The conclusion from our findings is that we have found biofilms in atherosclerotic plaques in all the arteriosclerotic plaques from endarterectomy specimens. The innate immune system in the presence of TLR2 was also present. These findings likely contribute to the progression of the disease as a result of their ability to contribute to chronic inflammation and continued immune system activation. Lipids have long been considered to be the major focus of atherosclerosis, but our recent work suggests that biofilms, because of their ability to help induce a chronic inflammatory state, may be another determinant of the progression of atherosclerosis. In our future work, we hope to characterize the microbes within atherosclerotic plaques that directly contribute to biofilm formation and propagation.

Limitations of this study include small sample size and lack of control specimens. This also limits statistical evaluation. If we were to include negative controls (as one would see with normal arteries) the “p” value would be 0.001 where all the specimens were positive and all the controls were negative.

As an aside, there are many commonly prescribed medications that have additional abilities to act as systemic biofilm dispersers. These include piperidines (donepezil, haloperidol, risperidone), thiophenes (olanzapine), furans (citalopram), and pyrroles (leflunomide, itraconazole, celecoxib, and atorvastatin) [26-30]. The capability of atorvastatin to act as a biofilm disperser (in addition to being a cholesterol lowering agent) is of particular interest; biofilm dispersion that occurs near the proximal end of the fibrous cap in an atherosclerotic plaque may affect plaque stability, which may increase the risk of plaque rupture and adverse downstream cardiovascular events [31].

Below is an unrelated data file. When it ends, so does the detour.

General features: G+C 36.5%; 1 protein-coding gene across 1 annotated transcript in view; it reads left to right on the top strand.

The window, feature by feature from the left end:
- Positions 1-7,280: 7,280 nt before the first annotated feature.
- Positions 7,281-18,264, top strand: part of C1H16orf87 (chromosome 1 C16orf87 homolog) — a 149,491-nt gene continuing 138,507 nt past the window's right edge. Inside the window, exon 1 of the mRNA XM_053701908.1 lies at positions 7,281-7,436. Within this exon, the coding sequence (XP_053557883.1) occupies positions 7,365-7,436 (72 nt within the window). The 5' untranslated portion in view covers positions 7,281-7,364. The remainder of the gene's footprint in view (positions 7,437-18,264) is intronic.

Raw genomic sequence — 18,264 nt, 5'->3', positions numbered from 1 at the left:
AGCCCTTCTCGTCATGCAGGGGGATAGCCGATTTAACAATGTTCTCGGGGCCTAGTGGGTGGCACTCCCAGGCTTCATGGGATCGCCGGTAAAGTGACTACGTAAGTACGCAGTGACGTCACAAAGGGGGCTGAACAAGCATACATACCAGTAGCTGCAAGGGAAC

All studies were done with the approval of the Drexel University College of Medicine Institutional Review Board and the Drexel Pathology Tissue Bank.

Conflicts of Interest

No author has conflicts

Authors Contribution

D Morales and S Ballal and H Allen are pathologists; S. Joshi is a microbiologist, J Boles is a medical student working with Dr Allen, Drs Allen and Joshi were involved with study design; the pathologists interpreted the specimens; all had input into writing and editing the document.


Citation: Allen HB, Boles J, Morales D, Ballal S, Joshi SG (2016) Arteriosclerosis: The Novel Finding of Biofilms and Innate Immune System Activity within the Plaques. J Med Surg Pathol 1:135.

Copyright: © 2016 Allen HB, et al. This is an open-access article distributed under the terms of the Creative Commons Attribution License, which permits unrestricted use, distribution, and reproduction in any medium, provided the original author and source are credited.